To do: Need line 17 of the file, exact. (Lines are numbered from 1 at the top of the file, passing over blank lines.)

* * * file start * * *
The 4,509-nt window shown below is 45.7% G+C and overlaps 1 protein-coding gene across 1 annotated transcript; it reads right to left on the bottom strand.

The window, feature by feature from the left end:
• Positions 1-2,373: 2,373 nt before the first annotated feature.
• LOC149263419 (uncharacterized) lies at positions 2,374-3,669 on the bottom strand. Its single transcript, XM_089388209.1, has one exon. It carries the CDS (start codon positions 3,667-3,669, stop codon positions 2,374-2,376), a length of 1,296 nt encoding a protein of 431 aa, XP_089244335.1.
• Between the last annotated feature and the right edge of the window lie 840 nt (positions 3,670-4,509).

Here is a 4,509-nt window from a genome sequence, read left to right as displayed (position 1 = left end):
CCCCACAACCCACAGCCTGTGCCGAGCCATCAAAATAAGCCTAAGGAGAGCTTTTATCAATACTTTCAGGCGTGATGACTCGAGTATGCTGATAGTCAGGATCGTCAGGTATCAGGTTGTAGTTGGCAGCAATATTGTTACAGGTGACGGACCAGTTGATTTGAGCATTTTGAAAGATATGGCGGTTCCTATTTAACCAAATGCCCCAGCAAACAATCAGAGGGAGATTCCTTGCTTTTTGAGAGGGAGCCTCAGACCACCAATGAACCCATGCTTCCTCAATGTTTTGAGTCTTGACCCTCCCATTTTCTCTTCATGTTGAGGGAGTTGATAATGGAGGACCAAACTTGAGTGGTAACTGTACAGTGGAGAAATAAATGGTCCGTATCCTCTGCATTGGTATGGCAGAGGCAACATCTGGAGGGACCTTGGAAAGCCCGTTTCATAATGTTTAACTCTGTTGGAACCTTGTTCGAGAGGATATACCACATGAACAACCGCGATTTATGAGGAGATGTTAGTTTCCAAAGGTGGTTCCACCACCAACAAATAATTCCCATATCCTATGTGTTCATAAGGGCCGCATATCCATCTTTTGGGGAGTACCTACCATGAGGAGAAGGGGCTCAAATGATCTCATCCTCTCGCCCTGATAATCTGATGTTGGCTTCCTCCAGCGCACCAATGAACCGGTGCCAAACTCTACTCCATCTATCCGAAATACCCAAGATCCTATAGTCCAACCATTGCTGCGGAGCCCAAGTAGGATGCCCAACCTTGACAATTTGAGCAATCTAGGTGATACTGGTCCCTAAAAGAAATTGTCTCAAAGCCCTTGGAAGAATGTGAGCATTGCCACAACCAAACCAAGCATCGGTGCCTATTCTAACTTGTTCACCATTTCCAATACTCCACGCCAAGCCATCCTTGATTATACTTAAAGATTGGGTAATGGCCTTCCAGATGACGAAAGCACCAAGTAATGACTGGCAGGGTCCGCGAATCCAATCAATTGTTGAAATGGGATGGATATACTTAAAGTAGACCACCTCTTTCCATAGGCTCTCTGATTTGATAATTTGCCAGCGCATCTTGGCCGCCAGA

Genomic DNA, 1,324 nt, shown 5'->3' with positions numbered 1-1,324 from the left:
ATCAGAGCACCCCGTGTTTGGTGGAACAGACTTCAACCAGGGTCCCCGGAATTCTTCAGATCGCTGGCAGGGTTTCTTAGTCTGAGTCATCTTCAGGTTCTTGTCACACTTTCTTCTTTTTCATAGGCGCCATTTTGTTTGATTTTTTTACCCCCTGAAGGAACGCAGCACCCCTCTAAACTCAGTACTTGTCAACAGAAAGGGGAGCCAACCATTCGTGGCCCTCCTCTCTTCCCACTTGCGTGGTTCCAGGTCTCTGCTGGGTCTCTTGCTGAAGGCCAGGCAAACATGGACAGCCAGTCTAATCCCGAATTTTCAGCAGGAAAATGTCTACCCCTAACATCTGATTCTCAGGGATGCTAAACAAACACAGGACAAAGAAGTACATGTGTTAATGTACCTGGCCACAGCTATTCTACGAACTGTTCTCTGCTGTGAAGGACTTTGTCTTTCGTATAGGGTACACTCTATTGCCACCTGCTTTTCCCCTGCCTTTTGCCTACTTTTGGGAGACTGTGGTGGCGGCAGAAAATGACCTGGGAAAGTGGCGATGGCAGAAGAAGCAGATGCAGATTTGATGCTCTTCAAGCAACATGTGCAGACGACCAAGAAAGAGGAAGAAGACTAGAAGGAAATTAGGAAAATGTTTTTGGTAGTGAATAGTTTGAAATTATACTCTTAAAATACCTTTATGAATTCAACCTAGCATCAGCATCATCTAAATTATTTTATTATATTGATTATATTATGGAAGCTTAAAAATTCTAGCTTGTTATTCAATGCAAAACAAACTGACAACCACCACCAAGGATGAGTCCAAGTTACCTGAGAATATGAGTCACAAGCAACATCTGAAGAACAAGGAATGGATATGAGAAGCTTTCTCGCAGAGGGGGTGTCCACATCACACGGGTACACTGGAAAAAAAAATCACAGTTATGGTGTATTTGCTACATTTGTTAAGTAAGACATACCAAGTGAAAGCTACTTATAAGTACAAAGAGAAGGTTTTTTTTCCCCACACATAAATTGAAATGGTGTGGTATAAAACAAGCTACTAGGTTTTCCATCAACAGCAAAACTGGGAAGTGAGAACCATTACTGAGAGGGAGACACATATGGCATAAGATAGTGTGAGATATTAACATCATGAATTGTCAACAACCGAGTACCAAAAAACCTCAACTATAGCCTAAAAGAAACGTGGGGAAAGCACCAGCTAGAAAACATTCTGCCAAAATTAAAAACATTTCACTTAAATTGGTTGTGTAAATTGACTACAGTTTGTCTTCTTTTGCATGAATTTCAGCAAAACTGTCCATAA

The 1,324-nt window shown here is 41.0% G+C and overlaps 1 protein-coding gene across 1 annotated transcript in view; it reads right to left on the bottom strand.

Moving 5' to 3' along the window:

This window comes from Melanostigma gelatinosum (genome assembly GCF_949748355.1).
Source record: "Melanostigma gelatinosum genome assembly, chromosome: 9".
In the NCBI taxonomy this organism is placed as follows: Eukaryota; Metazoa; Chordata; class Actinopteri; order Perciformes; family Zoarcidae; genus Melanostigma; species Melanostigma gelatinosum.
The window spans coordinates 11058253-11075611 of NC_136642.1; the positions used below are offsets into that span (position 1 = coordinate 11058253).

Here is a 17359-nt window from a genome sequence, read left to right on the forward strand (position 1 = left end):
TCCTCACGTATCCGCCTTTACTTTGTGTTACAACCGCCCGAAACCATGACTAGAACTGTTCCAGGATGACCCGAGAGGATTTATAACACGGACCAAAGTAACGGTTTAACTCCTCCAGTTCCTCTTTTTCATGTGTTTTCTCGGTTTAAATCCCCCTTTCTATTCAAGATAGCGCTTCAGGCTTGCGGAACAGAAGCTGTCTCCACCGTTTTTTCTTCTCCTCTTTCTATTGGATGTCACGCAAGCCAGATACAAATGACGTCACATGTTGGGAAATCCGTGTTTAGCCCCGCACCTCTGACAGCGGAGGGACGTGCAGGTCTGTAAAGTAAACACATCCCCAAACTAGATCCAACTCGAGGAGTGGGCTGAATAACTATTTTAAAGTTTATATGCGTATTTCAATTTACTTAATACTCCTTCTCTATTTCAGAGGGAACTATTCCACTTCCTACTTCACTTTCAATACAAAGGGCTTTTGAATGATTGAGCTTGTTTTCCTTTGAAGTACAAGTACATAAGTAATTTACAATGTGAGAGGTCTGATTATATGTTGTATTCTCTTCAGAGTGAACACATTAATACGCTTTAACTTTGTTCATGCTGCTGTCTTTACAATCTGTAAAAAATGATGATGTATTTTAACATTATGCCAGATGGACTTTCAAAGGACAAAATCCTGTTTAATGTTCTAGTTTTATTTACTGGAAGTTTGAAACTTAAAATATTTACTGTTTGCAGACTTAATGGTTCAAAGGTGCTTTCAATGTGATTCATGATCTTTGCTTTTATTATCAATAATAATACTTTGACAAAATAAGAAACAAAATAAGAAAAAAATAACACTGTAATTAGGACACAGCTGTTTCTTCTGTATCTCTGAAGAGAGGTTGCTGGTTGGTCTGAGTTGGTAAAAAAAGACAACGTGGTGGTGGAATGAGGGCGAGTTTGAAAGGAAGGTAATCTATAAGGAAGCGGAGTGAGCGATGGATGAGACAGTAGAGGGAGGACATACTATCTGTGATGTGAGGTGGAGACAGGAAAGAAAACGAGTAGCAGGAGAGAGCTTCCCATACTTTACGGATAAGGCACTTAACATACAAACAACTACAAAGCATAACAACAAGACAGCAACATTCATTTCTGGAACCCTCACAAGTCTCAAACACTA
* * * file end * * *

TCCTCACGTATCCGCCTTTACTTTGTGTTACAACCGCCCGAAACCATGACTAGAACTGTTCCAGGATGACCCGAGAGGATTTATAACACGGACCAAAGTAACGGTTTAACTCCTCCAGTTCCTCTTTTTCATGTGTTTTCTCGGTTTAAATCCCCCTTTCTATTCAAGATAGCGCTTCAGGCTTGCGGAACAGAAGCTGTCTCCACCGTTTTTTCTTCTCCTCTTTCTATTGGATGTCACGCAAGCCAGATACAAATGACGTCACATGTTGGGAAATCCGTGTTTAGCCCCGCACCTCTGACAGCGGAGGGACGTGCAGGTCTGTAAAGTAAACACATCCCCAAACTAGATCCAACTCGAGGAGTGGGCTGAATAACTATTTTAAAGTTTATATGCGTATTTCAATTTACTTAATACTCCTTCTCTATTTCAGAGGGAACTATTCCACTTCCTACTTCACTTTCAATACAAAGGGCTTTTGAATGATTGAGCTTGTTTTCCTTTGAAGTACAAGTACATAAGTAATTTACAATGTGAGAGGTCTGATTATATGTTGTATTCTCTTCAGAGTGAACACATTAATACGCTTTAACTTTGTTCATGCTGCTGTCTTTACAATCTGTAAAAAATGATGATGTATTTTAACATTATGCCAGATGGACTTTCAAAGGACAAAATCCTGTTTAATGTTCTAGTTTTATTTACTGGAAGTTTGAAACTTAAAATATTTACTGTTTGCAGACTTAATGGTTCAAAGGTGCTTTCAATGTGATTCATGATCTTTGCTTTTATTATCAATAATAATACTTTGACAAAATAAGAAACAAAATAAGAAAAAAATAACACTGTAATTAGGACACAGCTGTTTCTTCTGTATCTCTGAAGAGAGGTTGCTGGTTGGTCTGAGTTGGTAAAAAAAGACAACGTGGTGGTGGAATGAGGGCGAGTTTGAAAGGAAGGTAATCTATAAGGAAGCGGAGTGAGCGATGGATGAGACAGTAGAGGGAGGACATACTATCTGTGATGTGAGGTGGAGACAGGAAAGAAAACGAGTAGCAGGAGAGAGCTTCCCATACTTTACGGATAAGGCACTTAACATACAAACAACTACAAAGCATAACAACAAGACAGCAACATTCATTTCTGGAACCCTCACAAGTCTCAAACACTA